Courtney Boyd Myers
Courtney Boyd Myers is the founder of audience.io, a transatlantic company designed to help New York and London based technology startups gr Courtney Boyd Myers is the founder of audience.io, a transatlantic company designed to help New York and London based technology startups grow internationally. Previously, she was the Features Editor and East Coast Editor of TNW covering New York City startups and digital innovation. She loves magnets + reading on a Kindle. You can follow her on Facebook, Twitter @CBM and Google +.
This July 16th-17th, 2011, the world’s first Robot Film Festival will take place at the Three Legged Dog Art and Technology Center in New York City. The event was created by roboticist Heather Knight, who is currently conducting her doctoral research at Carnegie Mellon’s Robotics Institute while running Marilyn Monrobot Labs in NYC, which creates socially intelligent robot performances and sensor-based electronic art.
Last year, Knight worked with Syyn Labs on OK Go‘s famous viral video This Too Shall Pass. “I realized how incredibly talented entertainers are at engaging and touching an audience. They know how to craft a story that will go viral. Meanwhile, as engineers and roboticists, we’re good at packing something together and making something work. It seems like a perfect marriage to combine those communities for inspiration and the ability to follow through,” says Knight. Knight (pictured below) hopes the festival will inject a sense of playfulness into traditional science and engineering, while exploring new frontiers for robotics before the technology is even possible.
Out of 74 films submitted, 53 were accepted. Criteria included relevance to robotics, storytelling, length, depiction of interaction between robots and people, overall entertainment value, inspiration of future technologies, creativity and robot design. The two-day celebration of robots is a red carpet event complete with cocktails, photo ops and technology-based art installations cherry picked from the NYU’s Interactive Telecommunications Program. Dress is black tie and robots are encouraged to sport sequins.
5 reasons to attend:
1. Spike Jonze
The event opens on Saturday with a screening of “I’m Here,” a robot love story by Where the Wild Things Are Director Spike Jonze. The movie is set in contemporary L.A., where life moves at a seemingly regular pace with the exception of a certain amount of robot residents who love among the population. A male robot librarian lives a solitary and methodical life — devoid of creativity, joy and passion -until he meets an adventurous and free spirited female robot. The film stars British actor Andrew Garfield (Boy A, The Imaginarium of Doctor Parnassus, The Social Network) and Sienna Guillory, one of Maxim magazine’s 100 sexiest women. Watch the trailer here:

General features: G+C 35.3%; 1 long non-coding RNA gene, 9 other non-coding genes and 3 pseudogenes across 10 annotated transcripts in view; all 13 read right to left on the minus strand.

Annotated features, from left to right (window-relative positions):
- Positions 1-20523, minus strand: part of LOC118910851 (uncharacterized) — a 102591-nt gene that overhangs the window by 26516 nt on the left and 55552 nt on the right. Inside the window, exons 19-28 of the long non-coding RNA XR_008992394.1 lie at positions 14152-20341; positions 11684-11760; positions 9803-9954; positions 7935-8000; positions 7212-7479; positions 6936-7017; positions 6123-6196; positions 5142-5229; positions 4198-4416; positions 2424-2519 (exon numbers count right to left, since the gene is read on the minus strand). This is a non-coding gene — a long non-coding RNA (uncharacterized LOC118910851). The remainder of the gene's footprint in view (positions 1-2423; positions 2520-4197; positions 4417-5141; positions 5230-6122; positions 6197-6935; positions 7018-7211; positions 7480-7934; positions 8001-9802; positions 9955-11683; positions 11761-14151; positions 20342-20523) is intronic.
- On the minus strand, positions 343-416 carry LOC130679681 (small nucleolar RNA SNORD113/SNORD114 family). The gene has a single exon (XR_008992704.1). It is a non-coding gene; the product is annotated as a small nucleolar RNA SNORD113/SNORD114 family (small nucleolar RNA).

2. Performers include:
- Reggie Watts: innovative Brooklyn based comedian has created a special performance with Data the Robot, a collaboration with festival founder Heather Knight.
- Jilted: singer and guitarist Milena Mepris has two video-based virtual selfs on bass and keyboard, whom she controls and triggers with foot pedals while “rocking your socks off”.
- Double Rainbow: A machine-human rockband with fluorescent percussive robots, each its own character, blending prehistoric with hipster futuristic.
- Robot Cowboy: This is their token Cyborg performance. Dan Wilcox performs with a live monitor mounted on his head. Why have separate video projections when you can *be* the projection?
- Josh Ventura: The Robot Dance professional is making a special trip from LA to help get you moving, in full formal wear!
3. The Botskers
On Saturday evening, the official awards ceremony of the Robot Film Festival, The Botskers (think Oscars) will be held as a black tie, red carpet event to honor the winners. Expect wild art, cocktails and robot paparazzi! Categories will include: Best Robot Actor, Best Laughs, Best Robot Dance, Most Inspiring, Most Impactful, Most Uncanny, Best Robot Future and more. The robot statuettes themselves, designed by Shawn Sims, will be 3D printed and robotically milled with their winning award categories.
4. Make-your-own-Film workshops
Learn how to make your own short films at The Film Festival’s Make-your-own-Film workshops, courtesy of New York Science House. The workshop will rely on the creativity of the participants to form interdisciplinary teams, pull together a story and quickly shoot and edit the footage in a 3.5 hour period. The event will provide materials and support resources to help attendees. Also on hand will be Heather Knight’s humanoid robot Data (constructed by Aldebaran Robotics and pictured above), Marek Michalowski’s Keepon robot (which he co-invented), large piles of materials, and support staff from Magic Future Box and New York Film Academy.
5. The BotBQ
The BotBQ is the closing celebration of the festival. Expect tinfoil hats, botgers, roboribs and heaping spoonfulls of podata salad.
“One of the goals of the festival is to inspire people to tell stories with robots, sharing insights across disciplines and learning by doing. We hope this will be the start of many future collaborations and that participants will take this in directions we could never have anticipated,” says Knight.
Buy tickets here.
Follow @robotfilmfest for updates on the festival and read our original story on the festival and interview with Heather Knight here.
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